Development and feasibility of smartphone application for cognitive-behavioural case management of individuals with early psychosis

Early Interv Psychiatry. 2018 Dec;12(6):1087-1093. doi: 10.1111/eip.12418. Epub 2017 May 18.


Background: This article describes the development of the smartphone application for cognitive-behavioural case management of young individuals with early psychosis and examines the acceptance and potential clinical benefits of this application through a pilot survey.

Methods: Gwangju Bukgu-Community Mental Health Center developed and launched a smartphone application (Heal Your Mind [HYM]) for cognitive-behavioural case management and symptom monitoring. The HYM application for clients includes 6 main modules including thought record, symptom record, daily life record, official notices, communication and scales. The key module is the "thought record" for self-directed cognitive-behavioural treatment. When the client writes and sends the self-cognitive-behavioural therapy sheet to the case manager, the latter receives a notification and can provide feedback in real time. We conducted a survey to investigate the acceptance and feasibility of this approach among young clients with early psychosis.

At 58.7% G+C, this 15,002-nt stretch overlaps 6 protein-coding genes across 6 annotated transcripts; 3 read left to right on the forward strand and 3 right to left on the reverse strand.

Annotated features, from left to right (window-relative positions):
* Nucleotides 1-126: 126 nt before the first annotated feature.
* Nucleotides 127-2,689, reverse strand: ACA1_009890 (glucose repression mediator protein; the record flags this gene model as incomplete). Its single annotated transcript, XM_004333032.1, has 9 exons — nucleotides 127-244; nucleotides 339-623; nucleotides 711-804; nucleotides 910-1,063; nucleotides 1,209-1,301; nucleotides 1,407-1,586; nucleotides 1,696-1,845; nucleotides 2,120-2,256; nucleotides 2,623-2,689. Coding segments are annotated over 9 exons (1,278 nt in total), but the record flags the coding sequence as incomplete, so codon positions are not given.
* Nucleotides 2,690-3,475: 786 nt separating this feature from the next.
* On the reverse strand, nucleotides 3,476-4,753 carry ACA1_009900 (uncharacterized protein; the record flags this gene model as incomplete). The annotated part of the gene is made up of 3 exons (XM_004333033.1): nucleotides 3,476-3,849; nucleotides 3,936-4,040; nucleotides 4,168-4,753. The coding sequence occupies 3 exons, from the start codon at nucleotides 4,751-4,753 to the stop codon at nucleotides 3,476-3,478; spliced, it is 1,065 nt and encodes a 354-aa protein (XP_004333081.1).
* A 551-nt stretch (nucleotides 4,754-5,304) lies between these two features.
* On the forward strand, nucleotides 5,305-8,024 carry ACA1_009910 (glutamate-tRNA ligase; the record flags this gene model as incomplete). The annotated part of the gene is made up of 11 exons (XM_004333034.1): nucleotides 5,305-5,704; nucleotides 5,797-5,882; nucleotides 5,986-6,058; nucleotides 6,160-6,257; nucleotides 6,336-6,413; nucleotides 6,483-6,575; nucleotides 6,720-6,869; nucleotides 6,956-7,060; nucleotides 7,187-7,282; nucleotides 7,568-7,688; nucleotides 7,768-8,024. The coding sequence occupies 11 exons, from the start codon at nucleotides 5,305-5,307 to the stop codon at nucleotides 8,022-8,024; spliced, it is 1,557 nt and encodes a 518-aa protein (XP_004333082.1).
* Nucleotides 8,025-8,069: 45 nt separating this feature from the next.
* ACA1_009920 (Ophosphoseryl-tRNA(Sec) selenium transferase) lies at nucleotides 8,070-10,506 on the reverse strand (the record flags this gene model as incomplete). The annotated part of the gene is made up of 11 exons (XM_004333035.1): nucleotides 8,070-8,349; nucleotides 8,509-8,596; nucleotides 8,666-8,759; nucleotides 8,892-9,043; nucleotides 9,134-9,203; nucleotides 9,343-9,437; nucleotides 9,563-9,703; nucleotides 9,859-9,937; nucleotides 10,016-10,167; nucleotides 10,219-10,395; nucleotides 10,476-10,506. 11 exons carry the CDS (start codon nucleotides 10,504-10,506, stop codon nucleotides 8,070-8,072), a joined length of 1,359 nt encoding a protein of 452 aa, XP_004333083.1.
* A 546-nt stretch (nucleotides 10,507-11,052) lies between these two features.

Results: A total of 24 clients with early psychosis participated in this survey. More than 80% of participants reported that it was easy to learn to use this application, and no one described this application as very complicated or reported that they needed a long time to learn how to use it. About 80% of participants were satisfied with this application, and 70% reported that they received help as a result of using this application.

Conclusions: This study suggests that this smartphone application is useful for young individuals with early psychosis and that it may contribute to the development of both young customer- and case manager-friendly systems for this clinical population.

Keywords: case management; cognitive-behavioural therapy; early psychosis; schizophrenia; smartphone application.

Publication types

  • Research Support, Non-U.S. Gov't

MeSH terms

  • Adolescent
  • Adult
  • Cognitive Behavioral Therapy / methods*
  • Early Medical Intervention / methods*
  • Feasibility Studies
  • Female
  • Humans
  • Male
  • Mobile Applications*
  • Psychotic Disorders / therapy*
  • Surveys and Questionnaires
  • Telemedicine / methods*
  • Young Adult